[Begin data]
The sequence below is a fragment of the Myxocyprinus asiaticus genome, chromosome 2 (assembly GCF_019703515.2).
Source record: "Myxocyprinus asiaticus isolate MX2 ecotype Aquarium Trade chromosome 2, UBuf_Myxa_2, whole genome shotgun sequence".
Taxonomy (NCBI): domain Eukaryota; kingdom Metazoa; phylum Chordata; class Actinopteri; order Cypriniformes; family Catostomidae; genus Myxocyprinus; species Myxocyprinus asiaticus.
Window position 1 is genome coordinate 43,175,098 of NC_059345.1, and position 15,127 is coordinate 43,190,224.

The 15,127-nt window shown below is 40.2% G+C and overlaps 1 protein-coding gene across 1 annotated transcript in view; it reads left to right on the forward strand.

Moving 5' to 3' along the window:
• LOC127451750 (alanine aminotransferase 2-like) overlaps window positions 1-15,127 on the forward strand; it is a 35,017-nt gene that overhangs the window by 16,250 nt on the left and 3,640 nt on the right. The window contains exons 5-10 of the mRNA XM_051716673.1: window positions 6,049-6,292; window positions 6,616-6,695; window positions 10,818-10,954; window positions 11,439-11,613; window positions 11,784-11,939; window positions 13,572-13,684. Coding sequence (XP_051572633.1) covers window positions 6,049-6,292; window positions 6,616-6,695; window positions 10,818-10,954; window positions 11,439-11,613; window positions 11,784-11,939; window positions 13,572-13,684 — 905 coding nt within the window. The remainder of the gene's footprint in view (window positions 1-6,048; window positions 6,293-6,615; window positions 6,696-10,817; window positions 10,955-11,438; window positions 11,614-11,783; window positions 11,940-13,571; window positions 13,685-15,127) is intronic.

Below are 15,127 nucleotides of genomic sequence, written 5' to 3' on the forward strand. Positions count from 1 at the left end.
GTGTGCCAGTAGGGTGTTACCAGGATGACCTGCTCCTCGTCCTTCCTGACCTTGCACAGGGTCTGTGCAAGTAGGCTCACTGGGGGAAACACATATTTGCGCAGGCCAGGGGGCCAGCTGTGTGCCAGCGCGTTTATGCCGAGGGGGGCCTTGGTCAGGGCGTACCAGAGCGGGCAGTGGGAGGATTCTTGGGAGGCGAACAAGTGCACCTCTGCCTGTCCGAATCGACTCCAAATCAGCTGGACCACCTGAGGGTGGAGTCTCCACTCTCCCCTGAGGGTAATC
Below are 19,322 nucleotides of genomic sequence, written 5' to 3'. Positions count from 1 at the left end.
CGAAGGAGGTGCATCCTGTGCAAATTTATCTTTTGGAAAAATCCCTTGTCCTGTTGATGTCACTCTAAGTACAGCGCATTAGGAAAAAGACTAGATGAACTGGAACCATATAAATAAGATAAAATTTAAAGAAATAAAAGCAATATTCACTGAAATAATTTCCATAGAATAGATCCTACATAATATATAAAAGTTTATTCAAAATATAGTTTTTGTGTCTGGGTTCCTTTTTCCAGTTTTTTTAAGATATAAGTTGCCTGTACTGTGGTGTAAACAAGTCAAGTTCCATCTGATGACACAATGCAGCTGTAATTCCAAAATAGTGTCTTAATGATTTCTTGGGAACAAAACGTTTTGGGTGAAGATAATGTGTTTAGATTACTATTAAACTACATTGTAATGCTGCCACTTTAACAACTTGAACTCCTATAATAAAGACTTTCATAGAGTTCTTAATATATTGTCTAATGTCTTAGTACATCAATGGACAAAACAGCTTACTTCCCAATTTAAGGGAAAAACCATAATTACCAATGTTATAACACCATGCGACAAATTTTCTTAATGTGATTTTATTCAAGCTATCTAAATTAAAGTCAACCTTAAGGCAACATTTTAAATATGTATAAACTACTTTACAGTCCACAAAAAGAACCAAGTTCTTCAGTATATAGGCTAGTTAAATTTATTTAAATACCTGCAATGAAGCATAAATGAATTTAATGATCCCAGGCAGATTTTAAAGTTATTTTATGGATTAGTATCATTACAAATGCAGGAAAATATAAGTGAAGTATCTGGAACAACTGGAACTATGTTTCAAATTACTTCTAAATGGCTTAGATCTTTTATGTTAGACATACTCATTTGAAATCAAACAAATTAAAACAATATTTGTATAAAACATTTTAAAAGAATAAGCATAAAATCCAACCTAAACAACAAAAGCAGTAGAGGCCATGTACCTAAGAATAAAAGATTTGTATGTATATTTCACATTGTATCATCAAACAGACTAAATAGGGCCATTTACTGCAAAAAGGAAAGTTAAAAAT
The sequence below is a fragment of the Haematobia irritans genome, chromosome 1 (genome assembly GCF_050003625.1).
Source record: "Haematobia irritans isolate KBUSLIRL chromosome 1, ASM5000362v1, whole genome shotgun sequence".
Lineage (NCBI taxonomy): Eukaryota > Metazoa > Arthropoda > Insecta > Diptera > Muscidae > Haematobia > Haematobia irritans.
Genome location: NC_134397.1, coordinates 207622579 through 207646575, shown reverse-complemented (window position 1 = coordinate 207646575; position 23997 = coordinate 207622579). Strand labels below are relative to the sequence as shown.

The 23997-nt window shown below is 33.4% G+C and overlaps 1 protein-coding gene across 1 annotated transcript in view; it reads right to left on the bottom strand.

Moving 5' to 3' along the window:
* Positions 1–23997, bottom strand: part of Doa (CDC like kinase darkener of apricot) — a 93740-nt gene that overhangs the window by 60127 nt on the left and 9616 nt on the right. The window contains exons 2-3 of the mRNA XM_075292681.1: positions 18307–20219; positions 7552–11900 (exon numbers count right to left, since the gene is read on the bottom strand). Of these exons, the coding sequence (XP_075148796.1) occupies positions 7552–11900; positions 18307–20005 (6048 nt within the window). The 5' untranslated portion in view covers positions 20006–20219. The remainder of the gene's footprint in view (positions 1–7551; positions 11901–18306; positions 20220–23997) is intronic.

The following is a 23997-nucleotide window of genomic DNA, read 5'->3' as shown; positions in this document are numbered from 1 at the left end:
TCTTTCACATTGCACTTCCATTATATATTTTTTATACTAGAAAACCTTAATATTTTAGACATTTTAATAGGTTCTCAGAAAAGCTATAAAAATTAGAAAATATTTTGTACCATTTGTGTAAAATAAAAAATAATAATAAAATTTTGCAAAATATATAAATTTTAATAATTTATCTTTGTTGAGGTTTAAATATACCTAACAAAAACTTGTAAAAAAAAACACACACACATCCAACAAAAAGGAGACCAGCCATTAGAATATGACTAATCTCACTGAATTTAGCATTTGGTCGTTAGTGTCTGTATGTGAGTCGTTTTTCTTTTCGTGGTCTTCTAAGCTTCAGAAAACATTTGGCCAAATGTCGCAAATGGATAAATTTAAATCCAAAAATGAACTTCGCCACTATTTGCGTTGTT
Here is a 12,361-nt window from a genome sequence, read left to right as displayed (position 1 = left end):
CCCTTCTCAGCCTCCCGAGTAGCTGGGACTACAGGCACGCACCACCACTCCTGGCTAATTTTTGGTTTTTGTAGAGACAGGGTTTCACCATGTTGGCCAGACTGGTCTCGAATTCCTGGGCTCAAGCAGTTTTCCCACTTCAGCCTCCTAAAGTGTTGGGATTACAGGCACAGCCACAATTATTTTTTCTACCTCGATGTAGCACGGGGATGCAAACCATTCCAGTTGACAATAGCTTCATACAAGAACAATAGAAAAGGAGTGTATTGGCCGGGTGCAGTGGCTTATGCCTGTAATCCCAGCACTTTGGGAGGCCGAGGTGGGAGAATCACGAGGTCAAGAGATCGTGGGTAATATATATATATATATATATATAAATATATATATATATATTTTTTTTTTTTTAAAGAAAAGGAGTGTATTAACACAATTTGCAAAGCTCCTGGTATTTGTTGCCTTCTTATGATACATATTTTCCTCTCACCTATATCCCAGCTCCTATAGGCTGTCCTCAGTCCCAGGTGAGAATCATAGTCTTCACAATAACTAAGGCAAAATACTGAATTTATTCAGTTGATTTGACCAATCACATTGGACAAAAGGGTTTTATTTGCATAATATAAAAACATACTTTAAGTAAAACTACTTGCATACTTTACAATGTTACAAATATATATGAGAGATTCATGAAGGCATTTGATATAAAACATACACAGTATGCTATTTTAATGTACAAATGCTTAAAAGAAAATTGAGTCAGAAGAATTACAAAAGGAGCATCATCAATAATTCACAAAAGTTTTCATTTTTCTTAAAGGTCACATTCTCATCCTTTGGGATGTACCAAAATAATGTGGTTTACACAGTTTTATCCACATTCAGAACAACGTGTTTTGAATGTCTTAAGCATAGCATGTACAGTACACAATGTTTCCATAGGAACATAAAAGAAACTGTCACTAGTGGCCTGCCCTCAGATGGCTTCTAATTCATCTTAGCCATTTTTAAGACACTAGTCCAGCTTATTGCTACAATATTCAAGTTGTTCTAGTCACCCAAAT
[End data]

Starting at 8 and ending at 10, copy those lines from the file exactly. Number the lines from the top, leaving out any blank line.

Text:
Below are 15,127 nucleotides of genomic sequence, written 5' to 3' on the forward strand. Positions count from 1 at the left end.
GTGTGCCAGTAGGGTGTTACCAGGATGACCTGCTCCTCGTCCTTCCTGACCTTGCACAGGGTCTGTGCAAGTAGGCTCACTGGGGGAAACACATATTTGCGCAGGCCAGGGGGCCAGCTGTGTGCCAGCGCGTTTATGCCGAGGGGGGCCTTGGTCAGGGCGTACCAGAGCGGGCAGTGGGAGGATTCTTGGGAGGCGAACAAGTGCACCTCTGCCTGTCCGAATCGACTCCAAATCAGCTGGACCACCTGAGGGTGGAGTCTCCACTCTCCCCTGAGGGTAATC
Below are 19,322 nucleotides of genomic sequence, written 5' to 3'. Positions count from 1 at the left end.